Every campaign gets an Adventure Log, a blog for your adventures!
This one begins with a little pre-play background to help set the stage.
Air Caster: O’Laen.
A child of four and a half years stole his uncle’s cigarettes, who was there to help the family move to a new home. The boy made his way into the attic to try his hand at smoking. Once there, however, the cigarettes were all but forgotten, and the treasures of boxes, chests, and passages in the storage made for a more immediate and exciting adventure. It was in a hope chest, an unremarkable box of treated wood, the lock worn from years of use, the book that seemed to shine as he looked for the source of light underneath the old scarf and speckled jewelry case. At 4, this boy had not yet learned to read, but the words on the cover called to him. They shaped themselves and made themselves known to the boy. This is where and when the boy learned of his bloodline, his true mother’s name among the pantheon of the Arial Gods of a distant place so far removed from here that light from there could never never reach him on Earth.
The book was a guide in the language of the Arial Gods, who’s wings of air carried them anywhere they chose. Who’s knowledge of and reverence for magic stretched beyond the stars. Too much for such a young one, the child fell asleep in the passing of time. He awoke in his bed, but the book was gone from his hands. He had forgotten much of what the book told him, but it was important. Sleep took him again, and he woke on the road to his new home. He asked about the shining book, but no one seemed to know what he was talking about, and no one listened to his cries for help in finding the most important thing in the world.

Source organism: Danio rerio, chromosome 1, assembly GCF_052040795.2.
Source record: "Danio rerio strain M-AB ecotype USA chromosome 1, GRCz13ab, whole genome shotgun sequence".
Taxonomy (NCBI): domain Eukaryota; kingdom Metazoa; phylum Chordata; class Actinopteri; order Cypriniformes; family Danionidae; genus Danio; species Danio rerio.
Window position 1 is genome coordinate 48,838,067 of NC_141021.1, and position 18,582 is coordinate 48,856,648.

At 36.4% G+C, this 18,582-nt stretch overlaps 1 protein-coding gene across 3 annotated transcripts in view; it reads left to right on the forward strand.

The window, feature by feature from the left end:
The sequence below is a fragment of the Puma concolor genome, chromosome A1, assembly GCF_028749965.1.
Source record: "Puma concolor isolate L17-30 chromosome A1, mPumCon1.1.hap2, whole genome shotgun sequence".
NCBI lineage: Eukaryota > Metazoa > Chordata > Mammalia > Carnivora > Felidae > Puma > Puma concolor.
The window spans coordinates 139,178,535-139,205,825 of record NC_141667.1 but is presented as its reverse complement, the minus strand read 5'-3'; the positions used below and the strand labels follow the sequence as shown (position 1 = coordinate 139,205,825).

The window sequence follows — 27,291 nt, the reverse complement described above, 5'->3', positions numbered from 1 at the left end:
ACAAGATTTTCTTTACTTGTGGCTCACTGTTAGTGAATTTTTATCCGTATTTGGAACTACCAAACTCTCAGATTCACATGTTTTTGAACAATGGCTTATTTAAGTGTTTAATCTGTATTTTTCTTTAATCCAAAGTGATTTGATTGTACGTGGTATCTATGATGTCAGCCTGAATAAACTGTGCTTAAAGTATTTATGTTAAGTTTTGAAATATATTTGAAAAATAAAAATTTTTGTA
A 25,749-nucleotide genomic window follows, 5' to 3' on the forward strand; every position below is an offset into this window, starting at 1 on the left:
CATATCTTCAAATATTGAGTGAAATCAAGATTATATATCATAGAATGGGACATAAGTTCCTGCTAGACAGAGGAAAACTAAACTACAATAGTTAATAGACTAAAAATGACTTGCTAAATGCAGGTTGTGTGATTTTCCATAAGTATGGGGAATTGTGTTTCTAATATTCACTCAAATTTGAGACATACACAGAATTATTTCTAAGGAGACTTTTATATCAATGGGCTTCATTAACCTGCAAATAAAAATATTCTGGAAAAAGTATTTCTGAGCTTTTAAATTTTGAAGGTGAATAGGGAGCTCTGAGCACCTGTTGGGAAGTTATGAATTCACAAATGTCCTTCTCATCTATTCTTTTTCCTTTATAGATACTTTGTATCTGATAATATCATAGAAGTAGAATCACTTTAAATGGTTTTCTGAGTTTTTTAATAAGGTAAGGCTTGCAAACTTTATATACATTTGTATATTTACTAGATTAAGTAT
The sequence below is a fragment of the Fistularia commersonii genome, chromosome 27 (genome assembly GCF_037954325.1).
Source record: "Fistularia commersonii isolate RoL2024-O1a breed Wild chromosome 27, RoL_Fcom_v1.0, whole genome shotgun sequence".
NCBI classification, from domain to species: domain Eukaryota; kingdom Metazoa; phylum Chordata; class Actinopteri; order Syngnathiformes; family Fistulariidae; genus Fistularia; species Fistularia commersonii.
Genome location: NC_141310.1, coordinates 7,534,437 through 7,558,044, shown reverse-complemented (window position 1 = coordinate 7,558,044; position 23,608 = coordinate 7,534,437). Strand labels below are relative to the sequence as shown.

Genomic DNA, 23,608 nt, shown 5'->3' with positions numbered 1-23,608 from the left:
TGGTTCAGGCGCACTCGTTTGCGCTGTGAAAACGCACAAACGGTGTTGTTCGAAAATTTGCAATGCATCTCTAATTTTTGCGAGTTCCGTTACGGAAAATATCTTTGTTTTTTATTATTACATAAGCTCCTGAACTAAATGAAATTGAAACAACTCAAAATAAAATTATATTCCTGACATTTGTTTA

As the years passed, the boy recalled parts of the book in dreams, briefly, as if to tease him. It seemed to the boy that some of the dreams played out and cast upon the world to make bring forth an assistant, a guide, or some other such helper or protector, but it all escaped his memory soon after waking. In the years to come, he began to collect the best of friends. Then he knew his name.
Bastion of Strength: Frausk.
Hidden from all but a few silent protectors, the fragile child at six years was thrust into a school that did not want him. The very foundation of the school paid for that mistake, as the child’s anger took hold and railed against everyone. No one suspected the child was the reason for the shaking, cracked walls, and bursting pipes. The building was condemned only months after his arrival. His next school suited his temperament and settled his heart, as the silent protectors made themselves known to him, passing him the shielded coin made by his father. Upon which was written the course of activities fitting most properly to a child member of his heritage. The coin called out for companions, and one by one, they came. Then he knew his name.